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Cydrus reflects on 20 years as House of Prayer pastor

BRADENTON -- “20 years ... amazing.”

Pastor Steven Cydrus pondered the number after he spoke, sitting in his cramped office.

Two decades is how long the 54-year-old Springfield, Ohio, native has been pastor of the House of Prayer, 2420 33rd Ave. Dr. E.

The milestone is being celebrated 11 a.m. Sunday.

It hasn’t hit him yet.

“I’ve done everything there is to do in the church -- taught Sunday school, been youth leader, music director, choir director, worked on every vehicle we’ve ever owned, cleaned the church, been chief cook and bottle washer, done everything there is,” Cydrus said. “It just seemed like a natural progression to become pastor at some point in time.”

Even if being a preacher, much less a pastor, seemed like the furthest thing from his mind when he was a youth.

“I was in a gang, got into trouble and drugs started to be a part of my life,” Cydrus said. “One night, I had one of those grab-your-heart and scare-you-half-to-death episodes. I’m like -- I want nothing more to do with this.”

Cydrus told God he’d start going to church if he saved him.

“A friend told me don’t make a promise to God you can’t keep,” he said. “I woke up next day, I wasn’t dying, I said I’d go to church, and I did. I was 16.”

Cydrus’s father, Ronald, became a lay preacher, then a pastor in 1971, and brought the family here in 1981 and joined the House of Prayer, associated with the Pentecostal Church of God, Joplin, Mo.

The father eventually moved on, pastoring around Florida for the next 20 years.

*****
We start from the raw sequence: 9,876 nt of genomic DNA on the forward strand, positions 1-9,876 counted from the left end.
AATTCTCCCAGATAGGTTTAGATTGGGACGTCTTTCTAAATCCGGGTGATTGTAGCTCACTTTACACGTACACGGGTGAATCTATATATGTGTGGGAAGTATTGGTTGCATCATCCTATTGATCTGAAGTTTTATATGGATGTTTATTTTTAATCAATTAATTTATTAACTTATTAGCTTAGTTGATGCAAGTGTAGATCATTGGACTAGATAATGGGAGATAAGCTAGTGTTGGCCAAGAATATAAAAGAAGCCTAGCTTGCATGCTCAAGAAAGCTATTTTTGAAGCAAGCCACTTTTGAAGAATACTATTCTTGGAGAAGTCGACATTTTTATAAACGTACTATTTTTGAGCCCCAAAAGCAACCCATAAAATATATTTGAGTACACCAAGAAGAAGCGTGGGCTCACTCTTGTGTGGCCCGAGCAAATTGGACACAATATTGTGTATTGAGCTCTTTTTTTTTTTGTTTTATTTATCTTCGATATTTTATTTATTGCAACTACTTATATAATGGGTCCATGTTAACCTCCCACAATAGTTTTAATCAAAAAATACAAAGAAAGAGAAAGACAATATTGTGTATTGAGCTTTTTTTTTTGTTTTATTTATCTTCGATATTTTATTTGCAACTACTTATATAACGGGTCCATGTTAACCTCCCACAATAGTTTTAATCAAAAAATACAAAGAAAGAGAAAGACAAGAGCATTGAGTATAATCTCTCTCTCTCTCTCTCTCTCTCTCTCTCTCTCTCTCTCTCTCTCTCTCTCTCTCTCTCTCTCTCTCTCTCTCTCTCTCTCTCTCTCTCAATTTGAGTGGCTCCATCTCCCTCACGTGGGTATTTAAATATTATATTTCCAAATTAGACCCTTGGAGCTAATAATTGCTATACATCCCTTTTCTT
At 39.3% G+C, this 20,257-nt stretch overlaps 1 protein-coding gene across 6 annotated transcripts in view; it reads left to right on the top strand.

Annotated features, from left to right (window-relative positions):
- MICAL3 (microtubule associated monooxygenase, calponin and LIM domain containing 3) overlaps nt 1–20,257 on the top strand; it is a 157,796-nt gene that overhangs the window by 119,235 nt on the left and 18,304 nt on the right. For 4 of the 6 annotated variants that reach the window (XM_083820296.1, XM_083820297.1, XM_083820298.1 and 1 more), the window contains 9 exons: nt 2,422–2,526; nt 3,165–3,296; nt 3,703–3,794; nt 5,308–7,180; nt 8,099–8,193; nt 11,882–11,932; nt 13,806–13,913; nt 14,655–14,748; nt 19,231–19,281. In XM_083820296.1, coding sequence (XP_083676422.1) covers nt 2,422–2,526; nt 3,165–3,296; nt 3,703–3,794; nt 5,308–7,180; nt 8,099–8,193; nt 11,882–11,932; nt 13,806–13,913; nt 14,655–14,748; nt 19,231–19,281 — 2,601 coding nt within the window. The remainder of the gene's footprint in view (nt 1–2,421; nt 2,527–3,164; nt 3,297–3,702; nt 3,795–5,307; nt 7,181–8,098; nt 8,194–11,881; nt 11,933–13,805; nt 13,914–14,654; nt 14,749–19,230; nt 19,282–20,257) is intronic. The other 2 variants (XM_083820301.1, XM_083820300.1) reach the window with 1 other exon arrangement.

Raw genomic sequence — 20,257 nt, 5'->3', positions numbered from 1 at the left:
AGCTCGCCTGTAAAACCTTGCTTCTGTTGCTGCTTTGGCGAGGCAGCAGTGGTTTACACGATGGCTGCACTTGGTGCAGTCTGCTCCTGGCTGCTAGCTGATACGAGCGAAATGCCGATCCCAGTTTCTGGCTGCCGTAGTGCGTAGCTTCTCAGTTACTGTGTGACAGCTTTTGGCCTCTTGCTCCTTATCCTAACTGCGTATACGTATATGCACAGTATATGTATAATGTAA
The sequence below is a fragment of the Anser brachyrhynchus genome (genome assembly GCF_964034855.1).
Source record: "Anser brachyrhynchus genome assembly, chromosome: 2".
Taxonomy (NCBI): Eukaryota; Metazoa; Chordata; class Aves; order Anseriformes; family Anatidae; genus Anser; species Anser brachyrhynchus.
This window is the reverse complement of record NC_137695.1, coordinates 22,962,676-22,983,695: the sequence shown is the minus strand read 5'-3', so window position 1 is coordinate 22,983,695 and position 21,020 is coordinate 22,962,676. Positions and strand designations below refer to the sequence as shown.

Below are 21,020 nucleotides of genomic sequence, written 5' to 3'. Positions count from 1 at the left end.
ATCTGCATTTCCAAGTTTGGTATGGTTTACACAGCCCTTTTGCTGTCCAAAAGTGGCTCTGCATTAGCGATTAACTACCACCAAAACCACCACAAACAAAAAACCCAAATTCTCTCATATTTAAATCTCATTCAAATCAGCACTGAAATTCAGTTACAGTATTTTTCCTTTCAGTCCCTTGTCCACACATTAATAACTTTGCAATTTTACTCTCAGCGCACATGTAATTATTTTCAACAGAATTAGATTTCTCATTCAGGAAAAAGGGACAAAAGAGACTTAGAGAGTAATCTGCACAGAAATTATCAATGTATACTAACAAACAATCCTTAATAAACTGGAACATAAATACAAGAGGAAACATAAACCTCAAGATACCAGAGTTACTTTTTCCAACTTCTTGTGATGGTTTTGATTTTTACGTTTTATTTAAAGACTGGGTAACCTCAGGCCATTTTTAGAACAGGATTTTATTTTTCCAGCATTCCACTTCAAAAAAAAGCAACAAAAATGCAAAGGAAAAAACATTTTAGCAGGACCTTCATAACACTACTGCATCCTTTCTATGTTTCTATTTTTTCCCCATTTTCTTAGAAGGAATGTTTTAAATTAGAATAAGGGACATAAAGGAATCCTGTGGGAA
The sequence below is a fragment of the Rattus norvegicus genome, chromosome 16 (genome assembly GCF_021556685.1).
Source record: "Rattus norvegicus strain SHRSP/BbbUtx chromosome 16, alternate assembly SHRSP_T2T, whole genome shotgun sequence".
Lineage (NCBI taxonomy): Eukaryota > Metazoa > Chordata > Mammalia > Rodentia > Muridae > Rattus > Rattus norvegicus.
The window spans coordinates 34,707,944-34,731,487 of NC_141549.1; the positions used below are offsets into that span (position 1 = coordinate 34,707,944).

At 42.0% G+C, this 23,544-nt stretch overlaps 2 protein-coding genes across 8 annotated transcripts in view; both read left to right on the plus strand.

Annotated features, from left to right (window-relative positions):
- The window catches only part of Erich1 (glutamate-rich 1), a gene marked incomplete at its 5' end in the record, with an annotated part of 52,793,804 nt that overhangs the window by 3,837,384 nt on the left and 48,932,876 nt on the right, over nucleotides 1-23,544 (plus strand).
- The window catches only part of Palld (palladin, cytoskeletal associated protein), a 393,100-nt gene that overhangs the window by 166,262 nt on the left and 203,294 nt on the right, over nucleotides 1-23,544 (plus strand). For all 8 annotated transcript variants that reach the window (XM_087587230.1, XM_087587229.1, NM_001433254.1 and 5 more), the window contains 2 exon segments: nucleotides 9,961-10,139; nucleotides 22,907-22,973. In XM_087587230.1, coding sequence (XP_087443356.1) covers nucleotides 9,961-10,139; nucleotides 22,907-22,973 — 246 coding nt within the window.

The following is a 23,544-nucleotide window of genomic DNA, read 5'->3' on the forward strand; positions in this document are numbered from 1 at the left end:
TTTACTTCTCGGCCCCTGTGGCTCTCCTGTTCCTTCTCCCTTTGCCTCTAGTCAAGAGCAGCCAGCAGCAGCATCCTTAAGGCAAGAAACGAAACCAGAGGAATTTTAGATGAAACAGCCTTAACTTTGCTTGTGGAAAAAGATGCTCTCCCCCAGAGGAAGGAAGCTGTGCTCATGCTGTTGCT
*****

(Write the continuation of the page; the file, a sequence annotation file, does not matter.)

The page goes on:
The son stayed.

“Since my dad was a preacher, I didn’t want to,” Cydrus said. “But I asked God, ‘What do you want me to do?’ and he said he wanted me to preach.”

While his father’s ministry was fixing broken churches, moving from one congregation to the next, the son’s commitment was with House of Prayer.

“We felt we had something to offer,” Cydrus said. “We had youth, the zeal of the Lord and we just felt like we could make a difference in people’s lives. We had a vision that we could help people who were hurting, who were wounded, and we wanted to reach out to those people and bring them back into fellowship with God.”

The House of Prayer has had several different locations and been at its present spot for the past 15 years.

Cydrus’s followers admire him for his enduring devotion.

“It says something for him,” said events coordinator Valentina Friddle. “He’s been through the good times and bad times with us.”

Like when Friddle’s daughter died at 18.

“Misty was his daughter’s friend and he knew her from a very young age,” she said. “It was tough on him, too.”

Cydrus has also been a source of comfort to Buck Hodges, whose mother, Peggy, a longtime congregant, is ailing.

“He was my youth pastor and has always been there for me and for my family,” Hodges said. “When dad passed away, he was a comfort there. Now my mother is very ill and he’s been up at the hospital, visiting her faithfully.

“He’s a good man, a good friend.”

A pastor unafraid of challenges, too.

House of Prayer has but 30 to 35 congregants.

It was 99 at one time.

“Like all churches we’ve had some issues, but we’re making it,” Cydrus said. “I’ve seen a lot of pastors, as soon as they’re confronted with a little bit of trouble, they would just pack up their families and move to another church.

“We’ve had our problems here, but I’ve decided I’m not going to run from those problems. We’ll face it together, work it out and build a church.”

Vin Mannix, local columnist, can be reached at 745-7055.

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